2019 National Work Zone Awareness Week Begins April 8th, 2019

All across America’s highways and streets, it is common to come across an active work zone. You will see cones, signs, and sometimes workers holding stop-yield signs to direct traffic. The workers in these designated work zones work in some of the most hazardous conditions out there. Traffic drives right by them, and some drivers who do not pay attention race through a work zone, endangering the workers and themselves.

To bring attention to the dangers of roadside and construction work zones, 2019 National Work Zone Awareness Week begins April 8th and ends April 12th. During this week, the theme is “Drive Like You Work Here.” It asks for motorists who approach and move through work zones to follow all rules and proceed only when safe to do so, just as they would like drivers to do if they were the ones wearing the orange vests and hard hats.

When people cause a work zone accident, injuries that may be suffered by workers include:

  • Traumatic brain injuries: Construction crews wear hard hats to protect them mostly from falling objects, like a hammer that slips out of a workers hand. They are not designed to absorb the impact a worker will suffer if they are hit by a driver speeding through the work zone. As such, a worker hit by a motorist is vulnerable to a traumatic brain injury (TBI).
  • Spinal cord injuries: Pedestrian accidents are devastating, as the person hit has no protection from the vehicle’s force. Back injuries are often a result, sometimes causing permanent paralysis. A worker who suffers a spinal cord injury in a work zone accident will likely need medical care or rehabilitation therapy for the rest of their lives. Related costs must be accounted for when provided workers’ compensation.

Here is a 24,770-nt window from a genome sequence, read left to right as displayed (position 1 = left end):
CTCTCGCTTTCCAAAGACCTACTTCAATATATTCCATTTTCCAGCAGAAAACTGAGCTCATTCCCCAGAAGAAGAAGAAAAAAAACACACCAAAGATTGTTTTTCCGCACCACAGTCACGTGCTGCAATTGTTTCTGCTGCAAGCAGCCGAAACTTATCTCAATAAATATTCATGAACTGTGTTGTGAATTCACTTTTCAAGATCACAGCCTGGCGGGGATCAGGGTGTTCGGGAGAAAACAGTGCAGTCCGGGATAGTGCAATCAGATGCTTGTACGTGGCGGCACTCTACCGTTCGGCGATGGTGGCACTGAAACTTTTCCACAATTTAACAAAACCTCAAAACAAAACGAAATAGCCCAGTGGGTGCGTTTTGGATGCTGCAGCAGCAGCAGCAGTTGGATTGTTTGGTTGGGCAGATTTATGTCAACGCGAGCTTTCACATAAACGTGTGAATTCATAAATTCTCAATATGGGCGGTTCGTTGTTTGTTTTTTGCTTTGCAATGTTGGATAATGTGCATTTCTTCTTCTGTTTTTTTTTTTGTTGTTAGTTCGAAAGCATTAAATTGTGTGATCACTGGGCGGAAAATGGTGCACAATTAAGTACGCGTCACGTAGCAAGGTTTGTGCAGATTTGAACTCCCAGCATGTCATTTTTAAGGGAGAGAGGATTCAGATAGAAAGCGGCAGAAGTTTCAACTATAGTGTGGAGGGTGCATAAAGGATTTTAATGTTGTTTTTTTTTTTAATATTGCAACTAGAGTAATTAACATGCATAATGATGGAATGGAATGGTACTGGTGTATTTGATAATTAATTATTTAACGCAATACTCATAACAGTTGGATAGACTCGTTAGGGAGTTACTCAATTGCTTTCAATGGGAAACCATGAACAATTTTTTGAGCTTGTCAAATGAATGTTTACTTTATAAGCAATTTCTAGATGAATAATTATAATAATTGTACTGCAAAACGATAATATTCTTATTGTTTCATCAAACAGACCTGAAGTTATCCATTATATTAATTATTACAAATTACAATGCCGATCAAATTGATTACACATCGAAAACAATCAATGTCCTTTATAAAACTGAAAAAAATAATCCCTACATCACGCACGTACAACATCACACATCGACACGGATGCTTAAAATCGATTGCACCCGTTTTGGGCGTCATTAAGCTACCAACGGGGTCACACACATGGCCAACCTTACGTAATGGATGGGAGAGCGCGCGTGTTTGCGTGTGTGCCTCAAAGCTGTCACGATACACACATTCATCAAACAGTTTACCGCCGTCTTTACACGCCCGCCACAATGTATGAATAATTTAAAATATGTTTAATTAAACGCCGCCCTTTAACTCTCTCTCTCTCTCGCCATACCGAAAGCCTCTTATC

• Broken bones: Construction workers have physically intense occupations. Suffering a broken bone in a work zone accident can seriously debilitate a worker as they wait for the injury to heal. They might have trouble being placed into another position in the meantime if their employer has no “light duty” work available, as is often the case for work zones.

Stay Safe in a Work Zone

To keep yourself and all others in a work zone safe, as a worker or driver, you should always:

  • Pay close attention to all signs and directions.
  • Turn off the radio to listen for audible directions.
  • Slow your driving speed to a safe rate, even if not directly told to do so.
  • Confirm oncoming traffic is slowing before moving close to a lane.
  • Wear all available safety gear, including bright vests and helmets.

Learn more about work zone safety and 2019 Work Zone Awareness Week by clicking here and visiting the official National Work Zone Safety Information Clearinghouse website.

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